What separates a really good stage or screen actor from those who come across as somehow wooden or fake is the simple fact that good actors don't act. The high school kid in the play acts the way he or she thinks (1) the character would act and (2) the way actors should act. The really good professional actor, instead of pretending to be like the assigned character, becomes that character, embodies that character. The wooden actor imitates another person while the good actor develops an imaginative identification with the assigned character and lives the role.
Perhaps one way to convey this idea is to have you look at two versions of a song. Go to YouTube and watch and listen to Jessica Simpson and Nick Lachey sing "A Whole New World" from Disney's Aladdin. Then listen to the same song by Brad Kane and Lea Salonga.
Here are some links:
After you watch the faces listen to the singing, tell me who gets it and who doesn't? Which pair has become the characters and which pair is just singing a song? Who is genuine--no scratch that--who demonstrates the passion and feeling of the dramatic situation?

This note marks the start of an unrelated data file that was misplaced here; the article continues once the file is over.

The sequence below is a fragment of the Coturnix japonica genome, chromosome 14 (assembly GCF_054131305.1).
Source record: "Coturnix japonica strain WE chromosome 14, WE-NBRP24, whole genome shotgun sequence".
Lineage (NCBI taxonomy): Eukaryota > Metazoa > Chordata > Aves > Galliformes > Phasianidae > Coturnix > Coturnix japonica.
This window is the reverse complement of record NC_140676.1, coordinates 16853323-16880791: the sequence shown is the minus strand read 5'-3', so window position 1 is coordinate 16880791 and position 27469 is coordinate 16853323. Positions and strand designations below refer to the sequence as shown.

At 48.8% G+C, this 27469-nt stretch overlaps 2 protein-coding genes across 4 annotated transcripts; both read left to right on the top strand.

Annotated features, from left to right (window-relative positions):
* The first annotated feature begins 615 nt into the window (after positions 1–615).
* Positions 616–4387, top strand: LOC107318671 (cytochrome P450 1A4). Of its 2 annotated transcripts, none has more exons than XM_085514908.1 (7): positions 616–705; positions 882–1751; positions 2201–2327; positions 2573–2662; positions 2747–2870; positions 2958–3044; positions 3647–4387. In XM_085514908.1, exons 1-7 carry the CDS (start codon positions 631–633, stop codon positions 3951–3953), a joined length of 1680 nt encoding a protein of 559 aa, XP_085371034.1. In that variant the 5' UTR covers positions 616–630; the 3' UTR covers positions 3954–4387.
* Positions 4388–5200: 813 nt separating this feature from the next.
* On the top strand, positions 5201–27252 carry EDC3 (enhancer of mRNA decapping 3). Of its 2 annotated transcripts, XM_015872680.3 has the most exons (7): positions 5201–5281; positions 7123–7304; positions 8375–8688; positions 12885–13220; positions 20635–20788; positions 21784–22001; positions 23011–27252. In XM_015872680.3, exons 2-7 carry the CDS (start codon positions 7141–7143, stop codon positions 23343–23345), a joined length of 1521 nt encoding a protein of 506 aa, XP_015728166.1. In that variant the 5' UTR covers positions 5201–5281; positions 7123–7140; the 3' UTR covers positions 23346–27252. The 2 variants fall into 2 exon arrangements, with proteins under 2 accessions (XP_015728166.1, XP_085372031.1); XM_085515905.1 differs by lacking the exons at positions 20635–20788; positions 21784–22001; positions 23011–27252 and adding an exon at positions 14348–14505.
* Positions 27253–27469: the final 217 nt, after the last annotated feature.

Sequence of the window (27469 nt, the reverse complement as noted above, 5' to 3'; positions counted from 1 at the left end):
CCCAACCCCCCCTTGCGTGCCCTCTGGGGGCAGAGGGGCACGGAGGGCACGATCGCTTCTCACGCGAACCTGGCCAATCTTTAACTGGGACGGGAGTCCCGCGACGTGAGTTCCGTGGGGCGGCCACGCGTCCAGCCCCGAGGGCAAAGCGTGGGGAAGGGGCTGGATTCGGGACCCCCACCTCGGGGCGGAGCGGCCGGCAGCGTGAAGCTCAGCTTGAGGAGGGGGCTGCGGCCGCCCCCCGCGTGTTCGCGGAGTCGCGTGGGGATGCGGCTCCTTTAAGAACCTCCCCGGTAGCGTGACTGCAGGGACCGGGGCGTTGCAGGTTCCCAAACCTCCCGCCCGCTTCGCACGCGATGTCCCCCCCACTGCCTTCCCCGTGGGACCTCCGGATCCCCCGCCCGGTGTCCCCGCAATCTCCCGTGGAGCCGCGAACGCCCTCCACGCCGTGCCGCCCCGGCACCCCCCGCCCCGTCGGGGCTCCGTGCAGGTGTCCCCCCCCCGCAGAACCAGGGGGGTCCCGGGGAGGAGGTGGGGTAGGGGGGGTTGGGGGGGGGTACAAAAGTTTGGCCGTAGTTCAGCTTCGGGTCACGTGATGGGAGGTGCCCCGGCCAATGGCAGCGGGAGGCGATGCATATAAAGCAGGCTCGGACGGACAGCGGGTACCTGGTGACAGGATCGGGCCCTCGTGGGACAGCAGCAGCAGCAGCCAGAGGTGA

So, here's my Acting in One Lesson advice: Stop acting like the character, stop pretending to be the character, stop talking as the character would, and instead, let yourself become that character. And paradoxically enough, to do that you have to reference yourself. Don't think, How would this character say that, but How would I say that if I were in that situation and had those values or options? (For a bad character, for example, ask, What would I say if I were a liar or confidence artist or thug? If you want to be natural, you need to imitate the most natural person you know--yourself.
In word then: Aspiring actors: You can become a good actor by becoming the character by putting yourself into the character in the situation. Connect yourself to the dramatic situation, not just to the dialog. I hope that makes sense.